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Recycling Electronic Waste at the Library

Recycling Electronic Waste at the Library

Goodbye iPhone 5. Less than two years and now it's gone. Sure, it only had an A6 chip instead of an A8, and turning it on took a button push instead of a thumbprint, but perhaps it deserved better than the current fate. Some old devices will be sold for refurbishment, but eventually, like today's iPhone 4, iPod minis, and devices with slide out QWERTY keyboards, iPhone 5s will lose their technological relevance and end up in a landfill.

You can help the AU Library reverse this trend by bringing your discarded electronics in to be recycled. Through a partnership with University Facilities and the Office of Sustainability, the Library collects these items and sends them to recycling centers. The electronic recycling process not only directly helps the environment by preventing dangerous toxins from being added to landfills, but also promotes sustainable resource management. Electronic devices are made with a variety of rare earth-metals such as silver, gold, and palladium. Reclaiming these minerals helps reduce industrial mining operations cutting down on pollution and preserving eco-systems around the world.

How significant is the impact of electronic waste on landfills? Electronic waste makes up five percent of solid waste worldwide—nearly the same amount as plastic packaging. It has become the fastest growing part of the municipal waste stream and continues growing as the lifecycle of computers and phones continues to shrink. Greenpeace reports that Americans replace their computers every two to three years on average, and their cell phones after only 18 months. According to the EPA, only one percent of these discarded electronics are recycled, which means more than 135 million mobile devices are thrown away each year.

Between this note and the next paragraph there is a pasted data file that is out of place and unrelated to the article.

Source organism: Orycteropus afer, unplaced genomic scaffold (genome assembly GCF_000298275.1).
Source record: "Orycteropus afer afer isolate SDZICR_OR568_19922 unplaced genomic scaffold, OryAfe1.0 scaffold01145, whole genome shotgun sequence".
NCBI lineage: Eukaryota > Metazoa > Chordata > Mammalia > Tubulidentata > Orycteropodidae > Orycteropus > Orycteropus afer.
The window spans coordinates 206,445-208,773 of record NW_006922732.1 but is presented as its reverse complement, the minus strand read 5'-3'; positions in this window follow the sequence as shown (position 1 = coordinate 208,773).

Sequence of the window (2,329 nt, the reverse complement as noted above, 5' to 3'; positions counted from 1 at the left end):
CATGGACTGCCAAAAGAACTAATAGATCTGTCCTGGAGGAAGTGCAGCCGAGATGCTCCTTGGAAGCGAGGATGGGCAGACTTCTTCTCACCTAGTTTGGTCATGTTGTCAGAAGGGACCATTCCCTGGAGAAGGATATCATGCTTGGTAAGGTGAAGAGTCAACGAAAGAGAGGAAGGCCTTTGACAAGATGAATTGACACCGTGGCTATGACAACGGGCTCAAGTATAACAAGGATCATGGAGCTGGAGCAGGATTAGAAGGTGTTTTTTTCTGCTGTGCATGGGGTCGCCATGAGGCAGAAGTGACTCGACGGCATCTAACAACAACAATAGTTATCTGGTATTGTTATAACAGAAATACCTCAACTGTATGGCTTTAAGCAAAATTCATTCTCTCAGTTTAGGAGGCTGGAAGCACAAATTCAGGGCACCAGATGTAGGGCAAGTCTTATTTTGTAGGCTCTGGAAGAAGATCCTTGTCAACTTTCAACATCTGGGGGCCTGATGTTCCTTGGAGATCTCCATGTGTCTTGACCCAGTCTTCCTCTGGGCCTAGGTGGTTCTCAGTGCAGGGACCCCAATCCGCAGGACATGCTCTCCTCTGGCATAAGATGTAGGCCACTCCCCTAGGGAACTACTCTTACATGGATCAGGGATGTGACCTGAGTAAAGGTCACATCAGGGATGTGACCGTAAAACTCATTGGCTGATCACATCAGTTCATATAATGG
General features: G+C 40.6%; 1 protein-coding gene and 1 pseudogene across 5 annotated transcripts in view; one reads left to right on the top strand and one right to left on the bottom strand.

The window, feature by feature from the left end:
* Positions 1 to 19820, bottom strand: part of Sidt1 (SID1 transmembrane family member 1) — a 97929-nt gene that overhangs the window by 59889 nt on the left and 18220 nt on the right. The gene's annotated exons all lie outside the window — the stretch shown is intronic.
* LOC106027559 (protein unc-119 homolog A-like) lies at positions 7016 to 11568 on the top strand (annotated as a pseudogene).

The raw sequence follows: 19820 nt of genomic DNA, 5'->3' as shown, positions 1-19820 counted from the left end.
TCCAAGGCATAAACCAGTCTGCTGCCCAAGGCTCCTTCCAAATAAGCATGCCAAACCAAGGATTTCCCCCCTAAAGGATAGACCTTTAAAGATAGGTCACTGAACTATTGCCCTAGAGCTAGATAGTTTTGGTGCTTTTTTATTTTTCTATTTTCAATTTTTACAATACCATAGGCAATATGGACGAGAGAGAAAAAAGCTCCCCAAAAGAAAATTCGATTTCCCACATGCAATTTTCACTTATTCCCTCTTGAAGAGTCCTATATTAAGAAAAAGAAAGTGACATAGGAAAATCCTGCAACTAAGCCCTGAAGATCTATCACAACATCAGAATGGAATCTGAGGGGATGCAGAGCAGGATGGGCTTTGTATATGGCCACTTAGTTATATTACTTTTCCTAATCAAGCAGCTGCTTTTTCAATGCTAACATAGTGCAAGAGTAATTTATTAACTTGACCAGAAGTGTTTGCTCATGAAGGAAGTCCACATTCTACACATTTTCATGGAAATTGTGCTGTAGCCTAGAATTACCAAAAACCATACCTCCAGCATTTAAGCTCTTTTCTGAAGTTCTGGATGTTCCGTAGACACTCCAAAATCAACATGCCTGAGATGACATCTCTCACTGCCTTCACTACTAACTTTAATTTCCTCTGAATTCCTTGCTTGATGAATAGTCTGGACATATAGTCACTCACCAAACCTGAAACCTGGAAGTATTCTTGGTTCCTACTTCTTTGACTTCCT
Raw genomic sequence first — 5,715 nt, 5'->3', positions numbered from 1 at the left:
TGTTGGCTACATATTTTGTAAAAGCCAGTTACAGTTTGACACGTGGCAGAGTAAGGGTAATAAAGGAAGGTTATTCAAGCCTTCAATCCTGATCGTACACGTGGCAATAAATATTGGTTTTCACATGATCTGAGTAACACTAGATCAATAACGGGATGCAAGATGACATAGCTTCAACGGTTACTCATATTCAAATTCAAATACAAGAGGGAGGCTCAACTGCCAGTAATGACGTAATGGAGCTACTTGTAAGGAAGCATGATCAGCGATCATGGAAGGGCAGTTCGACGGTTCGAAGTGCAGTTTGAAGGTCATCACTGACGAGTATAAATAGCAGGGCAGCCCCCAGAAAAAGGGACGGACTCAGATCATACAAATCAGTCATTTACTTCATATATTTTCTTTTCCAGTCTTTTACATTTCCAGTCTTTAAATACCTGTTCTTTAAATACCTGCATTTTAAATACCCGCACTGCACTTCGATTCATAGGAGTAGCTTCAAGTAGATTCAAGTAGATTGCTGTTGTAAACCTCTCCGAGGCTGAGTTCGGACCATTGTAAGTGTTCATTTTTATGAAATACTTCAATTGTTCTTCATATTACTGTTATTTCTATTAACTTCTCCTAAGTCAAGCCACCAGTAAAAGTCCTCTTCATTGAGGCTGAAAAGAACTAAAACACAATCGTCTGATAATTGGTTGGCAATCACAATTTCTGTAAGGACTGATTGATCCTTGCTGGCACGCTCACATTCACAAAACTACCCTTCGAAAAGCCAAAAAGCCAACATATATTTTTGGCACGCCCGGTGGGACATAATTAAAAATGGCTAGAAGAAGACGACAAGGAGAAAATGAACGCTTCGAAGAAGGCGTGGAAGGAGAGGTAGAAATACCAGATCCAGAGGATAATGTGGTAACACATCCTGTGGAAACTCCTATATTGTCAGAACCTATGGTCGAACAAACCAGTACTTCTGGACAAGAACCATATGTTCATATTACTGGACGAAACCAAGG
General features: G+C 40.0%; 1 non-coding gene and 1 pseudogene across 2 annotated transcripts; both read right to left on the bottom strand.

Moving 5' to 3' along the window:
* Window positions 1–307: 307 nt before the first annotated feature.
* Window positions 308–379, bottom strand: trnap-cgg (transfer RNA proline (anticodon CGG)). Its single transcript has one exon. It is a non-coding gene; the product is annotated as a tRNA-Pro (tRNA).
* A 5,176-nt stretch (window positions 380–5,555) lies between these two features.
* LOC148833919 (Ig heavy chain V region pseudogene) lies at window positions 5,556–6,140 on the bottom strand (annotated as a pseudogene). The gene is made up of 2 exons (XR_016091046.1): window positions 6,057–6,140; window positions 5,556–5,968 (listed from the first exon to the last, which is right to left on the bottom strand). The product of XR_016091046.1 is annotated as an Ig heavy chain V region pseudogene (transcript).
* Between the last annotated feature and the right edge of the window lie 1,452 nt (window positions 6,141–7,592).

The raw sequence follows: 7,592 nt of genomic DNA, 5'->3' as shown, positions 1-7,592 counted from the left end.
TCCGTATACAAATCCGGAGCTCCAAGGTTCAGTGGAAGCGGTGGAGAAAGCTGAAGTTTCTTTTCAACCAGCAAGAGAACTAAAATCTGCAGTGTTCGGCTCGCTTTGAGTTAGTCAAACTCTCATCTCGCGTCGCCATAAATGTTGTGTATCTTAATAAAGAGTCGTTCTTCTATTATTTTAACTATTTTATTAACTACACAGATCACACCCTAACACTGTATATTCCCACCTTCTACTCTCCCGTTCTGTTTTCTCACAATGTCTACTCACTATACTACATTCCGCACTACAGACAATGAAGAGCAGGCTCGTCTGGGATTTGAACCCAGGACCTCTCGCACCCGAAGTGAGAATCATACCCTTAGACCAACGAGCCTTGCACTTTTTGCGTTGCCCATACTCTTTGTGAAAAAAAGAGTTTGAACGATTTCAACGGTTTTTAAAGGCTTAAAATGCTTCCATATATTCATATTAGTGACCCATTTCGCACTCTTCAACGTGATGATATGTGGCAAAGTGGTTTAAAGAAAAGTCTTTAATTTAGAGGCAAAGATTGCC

Check the list below to see what devices can be recycled, and then bring unwanted items to the Course Reserves and Technology Borrowing Desk on the lower level of Bender Library. If you have other electronics not listed below, contact the Information Desk. Library staff will be happy to help find the most eco-friendly waste disposal option. It's a chance to clear out your junk and help the University in its commitment to send zero waste to landfills and incineration by 2020.

  • Computers and Laptops
  • Consumer Electronics: iPods, Walkman, GPS, Digital Cameras, Video Cameras
  • Cellular Phones, Pagers, iPhones, Blackberry
  • Network Equipment: Routers, Switches, Hubs, Modems
  • Printers, Typewriters, Fax Machines, Scanners
  • New or Used Toner and Ink Cartridges
  • Peripherals: Mice, Keyboards, Wires, Power Strips, Network Cables
  • Power Supplies, AC Adapters
  • Flat Panel Monitors, LCDs, LCD TVs, Plasma, LED, Flat Panel
  • Audio Equipment: Speakers, Stereo Equipment, Turntables
  • VCRs, DVD Players, BlueRay Players, Cable Boxes, Tivo, DVR, Satellite Receivers
  • RF, Radio, and Ham Radio Parts